The size of a kidney stone ranges between a crystal of sugar to a ping pong ball, according to WebMD. Most people do not notice kidney stones until they begin to cause damage.Know More
Kidney stones form when salts and minerals in the urine stick together and crystallize. Many are too small to notice, and only cause pain when they enter the ureters that lead into the bladder. When this happens, the pain becomes severe, alerting the patient to their presence.
People with kidney stones may experience:
Treatment for kidney stones includes eating a healthy diet high in fruits and vegetables and low in animal protein, while limiting intake of oxalate-rich foods such as spinach, chocolate, beets, nuts and tea, according to WebMD. High-oxalate fruits to avoid include berries, kiwis, figs and purple grapes, adds Healthline.Full Answer >
Drinking between eight and 10 glasses of water each day and taking prescription alpha-blocker medications can move kidney stones through the system quickly, according to WebMD. The longer kidney stones stay in the system, the larger they can grow, and the more pain they cause.Full Answer >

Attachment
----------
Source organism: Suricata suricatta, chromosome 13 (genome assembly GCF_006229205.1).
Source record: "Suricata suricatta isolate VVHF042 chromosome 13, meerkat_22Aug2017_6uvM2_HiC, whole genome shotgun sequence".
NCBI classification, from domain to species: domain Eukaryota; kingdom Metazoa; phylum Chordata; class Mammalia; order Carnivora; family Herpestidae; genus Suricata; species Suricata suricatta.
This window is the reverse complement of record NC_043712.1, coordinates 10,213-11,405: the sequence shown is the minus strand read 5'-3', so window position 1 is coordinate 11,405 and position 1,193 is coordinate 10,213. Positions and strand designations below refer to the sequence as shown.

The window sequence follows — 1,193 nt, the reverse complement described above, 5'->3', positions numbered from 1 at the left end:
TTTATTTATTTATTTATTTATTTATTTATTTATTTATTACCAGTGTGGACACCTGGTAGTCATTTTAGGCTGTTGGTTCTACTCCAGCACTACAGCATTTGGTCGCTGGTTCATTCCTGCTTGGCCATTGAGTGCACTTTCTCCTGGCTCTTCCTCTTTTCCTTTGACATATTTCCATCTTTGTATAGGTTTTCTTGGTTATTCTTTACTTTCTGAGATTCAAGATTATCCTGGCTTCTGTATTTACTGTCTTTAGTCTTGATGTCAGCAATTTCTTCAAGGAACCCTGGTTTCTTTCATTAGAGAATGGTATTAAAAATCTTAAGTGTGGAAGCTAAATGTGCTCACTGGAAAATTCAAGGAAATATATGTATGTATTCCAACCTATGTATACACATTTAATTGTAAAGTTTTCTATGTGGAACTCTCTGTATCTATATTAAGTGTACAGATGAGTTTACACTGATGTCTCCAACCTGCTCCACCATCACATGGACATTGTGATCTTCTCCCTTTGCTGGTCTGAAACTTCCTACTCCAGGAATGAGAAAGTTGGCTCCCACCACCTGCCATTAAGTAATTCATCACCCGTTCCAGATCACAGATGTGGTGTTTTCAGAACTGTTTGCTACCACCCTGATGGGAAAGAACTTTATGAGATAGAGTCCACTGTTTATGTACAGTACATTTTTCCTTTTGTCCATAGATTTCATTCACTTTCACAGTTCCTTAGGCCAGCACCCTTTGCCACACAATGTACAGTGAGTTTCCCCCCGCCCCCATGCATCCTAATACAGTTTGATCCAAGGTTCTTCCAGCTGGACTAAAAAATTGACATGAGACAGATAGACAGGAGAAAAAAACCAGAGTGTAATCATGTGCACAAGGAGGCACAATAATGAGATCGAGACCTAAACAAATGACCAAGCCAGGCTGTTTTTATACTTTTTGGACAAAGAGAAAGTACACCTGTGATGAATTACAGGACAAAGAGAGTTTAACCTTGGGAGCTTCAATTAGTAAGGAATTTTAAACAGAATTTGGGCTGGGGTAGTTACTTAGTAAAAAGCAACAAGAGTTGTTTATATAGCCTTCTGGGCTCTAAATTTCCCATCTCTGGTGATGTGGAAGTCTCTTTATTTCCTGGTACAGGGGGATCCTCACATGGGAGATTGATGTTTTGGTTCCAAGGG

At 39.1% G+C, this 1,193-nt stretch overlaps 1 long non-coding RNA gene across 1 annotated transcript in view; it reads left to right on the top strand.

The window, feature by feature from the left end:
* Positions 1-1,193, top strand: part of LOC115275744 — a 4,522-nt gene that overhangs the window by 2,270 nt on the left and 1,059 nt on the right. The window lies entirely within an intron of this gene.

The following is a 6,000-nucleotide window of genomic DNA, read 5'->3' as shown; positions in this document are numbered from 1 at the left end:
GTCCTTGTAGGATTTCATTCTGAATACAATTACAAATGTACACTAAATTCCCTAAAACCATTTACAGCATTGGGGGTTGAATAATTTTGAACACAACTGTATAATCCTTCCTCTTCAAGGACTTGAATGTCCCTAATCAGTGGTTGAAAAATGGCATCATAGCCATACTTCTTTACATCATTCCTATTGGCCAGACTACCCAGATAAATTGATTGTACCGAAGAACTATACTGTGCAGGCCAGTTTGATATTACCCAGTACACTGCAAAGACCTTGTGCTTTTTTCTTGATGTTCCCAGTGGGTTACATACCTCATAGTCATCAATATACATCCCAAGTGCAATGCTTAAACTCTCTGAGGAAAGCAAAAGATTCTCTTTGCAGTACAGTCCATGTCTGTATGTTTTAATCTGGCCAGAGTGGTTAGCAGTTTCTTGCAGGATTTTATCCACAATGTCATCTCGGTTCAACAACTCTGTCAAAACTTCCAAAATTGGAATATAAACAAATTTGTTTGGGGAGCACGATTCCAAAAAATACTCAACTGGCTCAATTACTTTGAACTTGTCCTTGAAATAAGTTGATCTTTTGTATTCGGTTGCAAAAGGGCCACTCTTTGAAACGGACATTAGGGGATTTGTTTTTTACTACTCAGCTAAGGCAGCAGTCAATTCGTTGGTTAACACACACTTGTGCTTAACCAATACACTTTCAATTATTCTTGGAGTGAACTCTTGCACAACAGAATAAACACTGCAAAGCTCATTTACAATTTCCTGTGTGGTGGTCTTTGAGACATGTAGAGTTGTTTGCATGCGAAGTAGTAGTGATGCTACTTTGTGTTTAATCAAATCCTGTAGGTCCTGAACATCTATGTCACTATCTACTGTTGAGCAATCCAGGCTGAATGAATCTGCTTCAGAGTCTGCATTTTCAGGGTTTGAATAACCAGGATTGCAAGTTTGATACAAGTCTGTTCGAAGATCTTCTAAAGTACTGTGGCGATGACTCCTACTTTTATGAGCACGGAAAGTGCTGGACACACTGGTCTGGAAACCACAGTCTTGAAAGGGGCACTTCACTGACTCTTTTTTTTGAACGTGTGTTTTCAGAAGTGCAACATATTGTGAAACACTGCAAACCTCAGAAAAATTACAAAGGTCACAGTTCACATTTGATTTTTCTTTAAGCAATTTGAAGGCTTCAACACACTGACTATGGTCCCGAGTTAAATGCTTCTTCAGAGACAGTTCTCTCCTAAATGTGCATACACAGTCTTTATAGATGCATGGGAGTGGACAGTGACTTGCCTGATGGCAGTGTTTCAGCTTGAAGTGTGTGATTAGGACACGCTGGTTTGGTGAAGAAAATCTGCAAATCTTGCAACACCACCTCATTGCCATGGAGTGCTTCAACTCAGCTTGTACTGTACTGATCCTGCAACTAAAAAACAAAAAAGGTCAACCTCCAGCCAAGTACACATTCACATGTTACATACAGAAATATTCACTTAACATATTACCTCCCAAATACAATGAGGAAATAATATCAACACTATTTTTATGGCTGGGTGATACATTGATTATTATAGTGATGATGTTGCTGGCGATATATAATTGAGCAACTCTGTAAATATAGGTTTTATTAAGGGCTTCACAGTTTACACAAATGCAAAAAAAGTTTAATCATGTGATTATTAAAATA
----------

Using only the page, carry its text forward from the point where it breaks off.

Sharp pain in the back, side and abdomen is the first major symptom of a kidney stone, according to WebMD. Other symptoms include nausea and vomiting, bloody urine, and the frequent need to urinate. Signs of infection include fever, chills, painful urination and smelly urine.Full Answer >
The normal creatinine clearance rate for a woman in her 90s is 55 to 75 milliliters per minute, according to WebMD. The normal glomerular filtration rate for a woman in her 90s is around 60, according to a study published in Kidney International.Full Answer >